Nurses can help prisoners open up about sexual assaults

Sexual assaults in prison are hidden and underreported, as the Howard League for Penal Reform pointed out in a 2014 report on coercive sex in prison.

Many prisoners who have been victims of sexual assault experience similar feelings to those who have experienced sexual abuse outside the prison setting. The feelings of shame, self loathing, worthlessness and loss of control are magnified and intensified in a custodial setting, with many people seeing no means of escaping their abusers and their situation. They are often terrified of reporting the abuse and assault for fear of reprisals from their attacker and, in the experience of a recent young man I have been working with, fearful for reprisals against family members if he ‘grassed up’ his abuser.

It is difficult to imagine the stress and pressure that these often vulnerable people are under in these situations and this often can manifest itself in a deterioration in both mental and physical health.

Gay and trans prisoners have been identified at being of high risk of sexual assault and coerced sex, and nurses need to be aware of this when conducting their reception interviews when people come into the prison setting. The vast majority of sexual assaults are perpetrated on men. Of the 169 sexual assaults reported in 2013, only four were reported by women prisoners. Prisoners with learning difficulties and those with mental health problems have been identified as being vulnerable to sexual assault.

We need to be aware that men find it very difficult to talk about what has happened to them due to the common myth around male sexual assaults, in that ‘real men should be able to defend themselves’ and the difficulty men have in identifying themselves as victims. Nurses are often seen as helpful and approachable by prisoners in comparison to discipline staff and are in a key position to spot signs of both mental and physical ill health and offer support.

Taking these ideas and feelings into account, it is little wonder that victims of sexual assault are reluctant to talk about it and disclose anything during their time in custody. They may display their distress in other ways such as agitation, self harm, changes in their usual behaviour and in extreme cases tipping into a psychotic state because they just cannot bear the extreme stress of their situation.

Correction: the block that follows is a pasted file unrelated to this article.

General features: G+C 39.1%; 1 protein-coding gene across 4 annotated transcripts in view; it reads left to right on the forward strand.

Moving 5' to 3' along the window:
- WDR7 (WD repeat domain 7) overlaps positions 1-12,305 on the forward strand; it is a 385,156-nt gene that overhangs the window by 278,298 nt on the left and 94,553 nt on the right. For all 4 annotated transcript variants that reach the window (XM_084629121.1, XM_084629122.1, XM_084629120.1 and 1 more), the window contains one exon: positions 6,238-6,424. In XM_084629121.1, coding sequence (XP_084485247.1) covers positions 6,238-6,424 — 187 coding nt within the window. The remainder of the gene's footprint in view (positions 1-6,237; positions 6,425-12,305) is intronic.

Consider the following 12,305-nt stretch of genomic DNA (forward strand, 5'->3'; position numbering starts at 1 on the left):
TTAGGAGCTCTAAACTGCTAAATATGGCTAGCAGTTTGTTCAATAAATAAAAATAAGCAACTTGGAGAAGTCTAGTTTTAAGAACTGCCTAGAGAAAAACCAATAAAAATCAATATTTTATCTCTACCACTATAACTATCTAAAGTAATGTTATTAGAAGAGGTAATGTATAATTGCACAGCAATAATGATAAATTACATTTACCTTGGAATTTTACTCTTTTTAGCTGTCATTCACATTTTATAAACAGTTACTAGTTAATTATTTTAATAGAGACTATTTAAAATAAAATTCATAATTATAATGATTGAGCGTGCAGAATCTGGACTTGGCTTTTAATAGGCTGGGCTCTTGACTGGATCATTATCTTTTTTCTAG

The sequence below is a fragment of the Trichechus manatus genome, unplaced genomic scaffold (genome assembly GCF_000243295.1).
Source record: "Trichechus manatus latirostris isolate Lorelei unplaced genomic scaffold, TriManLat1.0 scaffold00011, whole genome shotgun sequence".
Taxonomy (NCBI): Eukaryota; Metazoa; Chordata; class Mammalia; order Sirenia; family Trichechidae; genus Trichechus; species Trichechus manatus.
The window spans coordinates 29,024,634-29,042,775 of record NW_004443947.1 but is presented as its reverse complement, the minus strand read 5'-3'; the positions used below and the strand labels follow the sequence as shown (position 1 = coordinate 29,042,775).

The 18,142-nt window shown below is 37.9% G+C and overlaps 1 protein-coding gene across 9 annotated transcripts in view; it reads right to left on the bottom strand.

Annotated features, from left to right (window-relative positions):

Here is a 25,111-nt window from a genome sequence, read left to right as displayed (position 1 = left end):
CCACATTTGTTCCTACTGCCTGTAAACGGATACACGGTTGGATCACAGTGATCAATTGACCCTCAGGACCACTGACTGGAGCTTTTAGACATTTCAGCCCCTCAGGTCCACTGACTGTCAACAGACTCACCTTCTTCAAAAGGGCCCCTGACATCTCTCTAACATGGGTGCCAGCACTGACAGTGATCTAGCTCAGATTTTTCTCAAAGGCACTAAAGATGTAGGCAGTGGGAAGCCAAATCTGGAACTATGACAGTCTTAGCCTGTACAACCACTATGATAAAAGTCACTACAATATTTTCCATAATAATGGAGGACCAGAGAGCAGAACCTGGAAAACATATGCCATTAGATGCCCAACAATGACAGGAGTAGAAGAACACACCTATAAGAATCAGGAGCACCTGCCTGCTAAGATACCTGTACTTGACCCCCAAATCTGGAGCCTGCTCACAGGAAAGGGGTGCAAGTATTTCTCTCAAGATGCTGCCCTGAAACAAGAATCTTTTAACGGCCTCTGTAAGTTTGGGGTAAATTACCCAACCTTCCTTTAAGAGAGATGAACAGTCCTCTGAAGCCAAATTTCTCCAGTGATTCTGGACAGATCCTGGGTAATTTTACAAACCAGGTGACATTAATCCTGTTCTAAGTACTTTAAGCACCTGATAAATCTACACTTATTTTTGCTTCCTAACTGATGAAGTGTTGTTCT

Mental health nurses need to be mindful that when someone is referred to them displaying symptoms of stress, depression or self harm and suicidal thoughts, they consider the possibility of sexual assault as part of their assessment. It is not always comfortable to ask a prisoner or patient if they have been sexually assaulted directly, but by giving them time and space to discuss their feelings, you may be able to build up enough trust for this to happen.

A great worry for people who have been sexually abused is contracting HIV and other sexually transmitted diseases. Prisoners may present to prison healthcare teams asking for testing, often in an indirect way thorough concerns about sharing needles. Again, nurses need to consider sexual abuse in this situation.

Often it is following release from prison that people will make disclosure to nurses and health staff that they have been abused in prison. I am working with one young man in the community who has been through this experience and he still cannot bring himself to name his abuser for fear of reprisals. He is suffering from post traumatic stress disorder, depression and is reliant on substances to manage his feelings. We cannot underestimate the impact the experience that sexual abuse in these custodial settings have on a person’s life and need to be vigilant to support and protect those in our care.

As nurses we need to keep the question ‘has this person been the victim of sexual abuse?’ at the forefront of our minds when conducting our assessments and giving treatment to some of the most vulnerable people in society and, when they feel the time is right, be able to ask our patients that most difficult of questions.


About the author

Mark Warren is a member of the RCN forum on nursing in criminal justice settings